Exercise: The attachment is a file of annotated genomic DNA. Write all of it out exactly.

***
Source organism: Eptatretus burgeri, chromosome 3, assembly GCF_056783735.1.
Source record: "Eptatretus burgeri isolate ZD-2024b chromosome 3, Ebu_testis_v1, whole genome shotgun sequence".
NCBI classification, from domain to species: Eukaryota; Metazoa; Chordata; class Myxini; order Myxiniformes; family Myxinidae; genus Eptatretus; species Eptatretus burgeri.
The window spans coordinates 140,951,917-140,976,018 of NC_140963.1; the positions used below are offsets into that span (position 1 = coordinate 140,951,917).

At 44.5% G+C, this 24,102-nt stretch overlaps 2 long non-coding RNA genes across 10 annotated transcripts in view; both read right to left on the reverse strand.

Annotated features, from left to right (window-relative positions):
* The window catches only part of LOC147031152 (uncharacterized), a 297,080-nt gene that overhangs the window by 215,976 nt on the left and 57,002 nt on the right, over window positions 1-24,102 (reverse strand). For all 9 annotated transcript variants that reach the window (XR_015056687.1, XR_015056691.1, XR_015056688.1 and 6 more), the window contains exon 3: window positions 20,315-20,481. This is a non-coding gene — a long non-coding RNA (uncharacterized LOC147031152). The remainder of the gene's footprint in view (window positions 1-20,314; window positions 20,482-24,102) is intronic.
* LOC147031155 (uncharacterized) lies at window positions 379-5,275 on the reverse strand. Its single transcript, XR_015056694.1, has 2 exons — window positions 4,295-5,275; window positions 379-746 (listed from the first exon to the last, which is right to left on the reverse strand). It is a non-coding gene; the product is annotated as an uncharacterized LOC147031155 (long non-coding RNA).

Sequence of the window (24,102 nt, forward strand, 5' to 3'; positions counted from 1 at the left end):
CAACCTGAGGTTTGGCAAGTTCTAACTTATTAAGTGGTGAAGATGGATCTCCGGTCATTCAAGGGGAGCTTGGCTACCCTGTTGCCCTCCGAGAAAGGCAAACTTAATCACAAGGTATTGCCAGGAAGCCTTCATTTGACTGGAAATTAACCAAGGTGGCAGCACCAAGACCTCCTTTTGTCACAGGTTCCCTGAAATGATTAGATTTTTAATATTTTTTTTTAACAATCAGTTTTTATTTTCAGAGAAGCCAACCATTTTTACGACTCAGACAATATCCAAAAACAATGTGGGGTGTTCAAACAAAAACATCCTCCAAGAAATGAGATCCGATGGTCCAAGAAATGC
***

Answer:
Source organism: Eptatretus burgeri, chromosome 3, assembly GCF_056783735.1.
Source record: "Eptatretus burgeri isolate ZD-2024b chromosome 3, Ebu_testis_v1, whole genome shotgun sequence".
NCBI classification, from domain to species: Eukaryota; Metazoa; Chordata; class Myxini; order Myxiniformes; family Myxinidae; genus Eptatretus; species Eptatretus burgeri.
The window spans coordinates 140,951,917-140,976,018 of NC_140963.1; the positions used below are offsets into that span (position 1 = coordinate 140,951,917).

At 44.5% G+C, this 24,102-nt stretch overlaps 2 long non-coding RNA genes across 10 annotated transcripts in view; both read right to left on the reverse strand.

Annotated features, from left to right (window-relative positions):
* The window catches only part of LOC147031152 (uncharacterized), a 297,080-nt gene that overhangs the window by 215,976 nt on the left and 57,002 nt on the right, over window positions 1-24,102 (reverse strand). For all 9 annotated transcript variants that reach the window (XR_015056687.1, XR_015056691.1, XR_015056688.1 and 6 more), the window contains exon 3: window positions 20,315-20,481. This is a non-coding gene — a long non-coding RNA (uncharacterized LOC147031152). The remainder of the gene's footprint in view (window positions 1-20,314; window positions 20,482-24,102) is intronic.
* LOC147031155 (uncharacterized) lies at window positions 379-5,275 on the reverse strand. Its single transcript, XR_015056694.1, has 2 exons — window positions 4,295-5,275; window positions 379-746 (listed from the first exon to the last, which is right to left on the reverse strand). It is a non-coding gene; the product is annotated as an uncharacterized LOC147031155 (long non-coding RNA).

Sequence of the window (24,102 nt, forward strand, 5' to 3'; positions counted from 1 at the left end):
CAACCTGAGGTTTGGCAAGTTCTAACTTATTAAGTGGTGAAGATGGATCTCCGGTCATTCAAGGGGAGCTTGGCTACCCTGTTGCCCTCCGAGAAAGGCAAACTTAATCACAAGGTATTGCCAGGAAGCCTTCATTTGACTGGAAATTAACCAAGGTGGCAGCACCAAGACCTCCTTTTGTCACAGGTTCCCTGAAATGATTAGATTTTTAATATTTTTTTTTAACAATCAGTTTTTATTTTCAGAGAAGCCAACCATTTTTACGACTCAGACAATATCCAAAAACAATGTGGGGTGTTCAAACAAAAACATCCTCCAAGAAATGAGATCCGATGGTCCAAGAAATGC